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The EU is planning a serious clampdown on multinational tax planning

It is estimated that “aggressive corporate tax planning” leads to an annual loss of tax revenue to the EU of around €50 to €70 billion.

Image: AP/Press Association Images

THE EUROPEAN COMMISSION will today put forward new rules aimed at increasing tax transparency and stopping large multinational companies from avoiding tax.

The proposals would oblige large multinationals to publicly disclose all their taxes and earnings in the European Union.

Any company, either based in Europe or with subsidiaries based in Europe, with an annual turnover of over €750 million will be required to publish a report on all of their income tax information and earnings.

The directive the commission is planning to introduce (which can be viewed here) states that this information will need to be easily publicly accessible:

“The report on income tax information shall be made easily accessible to the public on the website of the undertaking on the date of its publication,” it says.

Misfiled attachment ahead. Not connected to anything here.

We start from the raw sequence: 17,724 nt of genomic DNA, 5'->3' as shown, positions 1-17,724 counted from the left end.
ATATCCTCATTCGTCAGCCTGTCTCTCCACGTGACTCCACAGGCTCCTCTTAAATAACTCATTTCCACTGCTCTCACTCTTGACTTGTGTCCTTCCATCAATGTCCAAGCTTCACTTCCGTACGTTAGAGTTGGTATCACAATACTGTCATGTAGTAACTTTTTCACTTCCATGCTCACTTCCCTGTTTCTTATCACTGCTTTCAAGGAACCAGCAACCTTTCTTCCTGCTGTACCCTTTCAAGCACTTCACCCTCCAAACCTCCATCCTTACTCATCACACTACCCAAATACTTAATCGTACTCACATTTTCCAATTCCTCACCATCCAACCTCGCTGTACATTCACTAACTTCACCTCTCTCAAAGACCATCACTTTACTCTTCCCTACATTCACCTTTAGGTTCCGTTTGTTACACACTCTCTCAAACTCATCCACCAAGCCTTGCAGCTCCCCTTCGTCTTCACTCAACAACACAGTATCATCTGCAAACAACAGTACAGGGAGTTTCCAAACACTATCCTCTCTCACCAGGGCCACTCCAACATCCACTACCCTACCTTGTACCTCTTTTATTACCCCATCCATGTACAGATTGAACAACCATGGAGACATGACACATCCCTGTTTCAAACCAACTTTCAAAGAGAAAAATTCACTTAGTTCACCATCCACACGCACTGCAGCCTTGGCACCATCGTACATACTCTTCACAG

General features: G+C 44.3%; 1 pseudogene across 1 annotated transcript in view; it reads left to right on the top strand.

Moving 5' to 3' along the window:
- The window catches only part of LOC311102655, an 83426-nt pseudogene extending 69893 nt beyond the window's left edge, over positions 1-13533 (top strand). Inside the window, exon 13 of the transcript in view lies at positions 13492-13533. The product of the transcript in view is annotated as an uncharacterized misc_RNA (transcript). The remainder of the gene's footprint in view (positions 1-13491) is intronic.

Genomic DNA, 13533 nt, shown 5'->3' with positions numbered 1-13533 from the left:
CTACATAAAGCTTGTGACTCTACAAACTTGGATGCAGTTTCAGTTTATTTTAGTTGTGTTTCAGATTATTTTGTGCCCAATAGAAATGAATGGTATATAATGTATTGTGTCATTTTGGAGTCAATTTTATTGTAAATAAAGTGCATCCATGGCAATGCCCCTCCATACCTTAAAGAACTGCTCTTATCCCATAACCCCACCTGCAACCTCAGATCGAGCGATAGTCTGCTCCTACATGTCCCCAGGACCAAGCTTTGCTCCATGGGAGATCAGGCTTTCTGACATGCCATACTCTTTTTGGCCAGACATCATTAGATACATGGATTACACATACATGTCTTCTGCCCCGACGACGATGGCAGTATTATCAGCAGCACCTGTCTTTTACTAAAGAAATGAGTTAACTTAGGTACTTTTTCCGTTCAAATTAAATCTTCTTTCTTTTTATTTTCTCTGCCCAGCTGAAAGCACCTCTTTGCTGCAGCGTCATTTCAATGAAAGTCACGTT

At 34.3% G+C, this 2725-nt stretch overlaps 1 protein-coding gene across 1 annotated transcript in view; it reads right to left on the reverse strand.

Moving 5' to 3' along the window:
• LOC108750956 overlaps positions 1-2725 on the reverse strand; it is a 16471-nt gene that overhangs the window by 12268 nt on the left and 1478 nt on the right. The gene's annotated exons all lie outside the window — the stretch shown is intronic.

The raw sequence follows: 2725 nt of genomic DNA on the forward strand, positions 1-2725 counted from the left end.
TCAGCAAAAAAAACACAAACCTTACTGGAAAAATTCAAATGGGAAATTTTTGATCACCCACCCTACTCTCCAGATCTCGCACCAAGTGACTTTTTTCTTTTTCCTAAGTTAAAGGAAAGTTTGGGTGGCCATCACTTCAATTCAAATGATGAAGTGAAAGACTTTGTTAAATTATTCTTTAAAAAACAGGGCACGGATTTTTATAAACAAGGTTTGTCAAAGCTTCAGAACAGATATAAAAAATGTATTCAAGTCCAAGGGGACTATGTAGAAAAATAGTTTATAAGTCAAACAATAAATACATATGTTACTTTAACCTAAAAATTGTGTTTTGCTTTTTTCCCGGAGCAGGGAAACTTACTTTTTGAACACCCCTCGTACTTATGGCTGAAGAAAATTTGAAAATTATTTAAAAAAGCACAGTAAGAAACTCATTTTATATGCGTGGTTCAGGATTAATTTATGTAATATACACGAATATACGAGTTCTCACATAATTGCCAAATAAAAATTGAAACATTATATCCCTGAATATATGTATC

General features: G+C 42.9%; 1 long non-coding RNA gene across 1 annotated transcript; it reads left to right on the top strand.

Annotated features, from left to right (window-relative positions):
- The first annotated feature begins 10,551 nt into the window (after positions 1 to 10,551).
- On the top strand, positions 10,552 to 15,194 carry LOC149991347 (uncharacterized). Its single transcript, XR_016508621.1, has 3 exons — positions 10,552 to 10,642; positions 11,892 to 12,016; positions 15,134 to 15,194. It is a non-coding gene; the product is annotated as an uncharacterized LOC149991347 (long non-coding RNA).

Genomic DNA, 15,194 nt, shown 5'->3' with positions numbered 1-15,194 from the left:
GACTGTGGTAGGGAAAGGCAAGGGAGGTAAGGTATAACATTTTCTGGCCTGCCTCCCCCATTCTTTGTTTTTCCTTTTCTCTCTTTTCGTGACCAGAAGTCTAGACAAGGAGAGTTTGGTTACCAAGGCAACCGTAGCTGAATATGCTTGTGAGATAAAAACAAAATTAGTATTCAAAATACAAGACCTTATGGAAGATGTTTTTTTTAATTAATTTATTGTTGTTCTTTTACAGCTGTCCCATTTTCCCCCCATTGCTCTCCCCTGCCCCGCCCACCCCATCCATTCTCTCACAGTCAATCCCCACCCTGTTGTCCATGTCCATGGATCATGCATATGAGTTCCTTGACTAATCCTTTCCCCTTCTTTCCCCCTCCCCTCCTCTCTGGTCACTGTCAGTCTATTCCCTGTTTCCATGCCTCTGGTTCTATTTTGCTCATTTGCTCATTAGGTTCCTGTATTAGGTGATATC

The new proposals come in the wake of last week’s release of the so-called Panama Papers – documents which show the use of offshore shell companies by businesses and individuals in order to avoid tax.

They form part of a wider effort by the EU to clamp down on tax avoidance by big multinational companies and to increase transparency and accountability in terms of how much money these companies make.

A recent study commissioned by the European Parliament’s Committee on Economic and Monetary Affairs (ECON) estimated that “aggressive corporate tax planning” leads to loss of tax revenue to the EU of around €50 to €70 billion a year.

The new proposals will be announced this afternoon in Brussels by EU Financial Commissioner Jonathan Hill.

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About the author:

Cormac Fitzgerald

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